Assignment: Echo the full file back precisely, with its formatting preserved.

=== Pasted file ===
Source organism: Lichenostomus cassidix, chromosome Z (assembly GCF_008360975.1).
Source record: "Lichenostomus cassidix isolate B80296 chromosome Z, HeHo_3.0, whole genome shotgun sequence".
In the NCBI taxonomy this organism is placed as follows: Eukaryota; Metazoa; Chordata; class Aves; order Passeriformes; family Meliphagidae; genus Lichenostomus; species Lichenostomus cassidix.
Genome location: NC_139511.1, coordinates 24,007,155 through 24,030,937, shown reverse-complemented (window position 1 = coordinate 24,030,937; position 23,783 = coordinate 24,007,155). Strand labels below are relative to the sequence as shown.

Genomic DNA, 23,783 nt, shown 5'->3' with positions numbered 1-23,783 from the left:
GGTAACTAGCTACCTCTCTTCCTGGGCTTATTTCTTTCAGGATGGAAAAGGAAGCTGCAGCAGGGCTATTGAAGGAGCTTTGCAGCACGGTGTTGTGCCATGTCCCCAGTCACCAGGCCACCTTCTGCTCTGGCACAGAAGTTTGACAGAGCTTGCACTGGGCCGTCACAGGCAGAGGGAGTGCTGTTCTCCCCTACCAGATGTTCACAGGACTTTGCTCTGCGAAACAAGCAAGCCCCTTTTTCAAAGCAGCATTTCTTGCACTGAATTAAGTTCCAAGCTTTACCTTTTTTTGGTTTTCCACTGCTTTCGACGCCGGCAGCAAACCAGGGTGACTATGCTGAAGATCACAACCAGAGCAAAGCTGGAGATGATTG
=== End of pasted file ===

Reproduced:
Source organism: Lichenostomus cassidix, chromosome Z (assembly GCF_008360975.1).
Source record: "Lichenostomus cassidix isolate B80296 chromosome Z, HeHo_3.0, whole genome shotgun sequence".
In the NCBI taxonomy this organism is placed as follows: Eukaryota; Metazoa; Chordata; class Aves; order Passeriformes; family Meliphagidae; genus Lichenostomus; species Lichenostomus cassidix.
Genome location: NC_139511.1, coordinates 24,007,155 through 24,030,937, shown reverse-complemented (window position 1 = coordinate 24,030,937; position 23,783 = coordinate 24,007,155). Strand labels below are relative to the sequence as shown.

Genomic DNA, 23,783 nt, shown 5'->3' with positions numbered 1-23,783 from the left:
GGTAACTAGCTACCTCTCTTCCTGGGCTTATTTCTTTCAGGATGGAAAAGGAAGCTGCAGCAGGGCTATTGAAGGAGCTTTGCAGCACGGTGTTGTGCCATGTCCCCAGTCACCAGGCCACCTTCTGCTCTGGCACAGAAGTTTGACAGAGCTTGCACTGGGCCGTCACAGGCAGAGGGAGTGCTGTTCTCCCCTACCAGATGTTCACAGGACTTTGCTCTGCGAAACAAGCAAGCCCCTTTTTCAAAGCAGCATTTCTTGCACTGAATTAAGTTCCAAGCTTTACCTTTTTTTGGTTTTCCACTGCTTTCGACGCCGGCAGCAAACCAGGGTGACTATGCTGAAGATCACAACCAGAGCAAAGCTGGAGATGATTG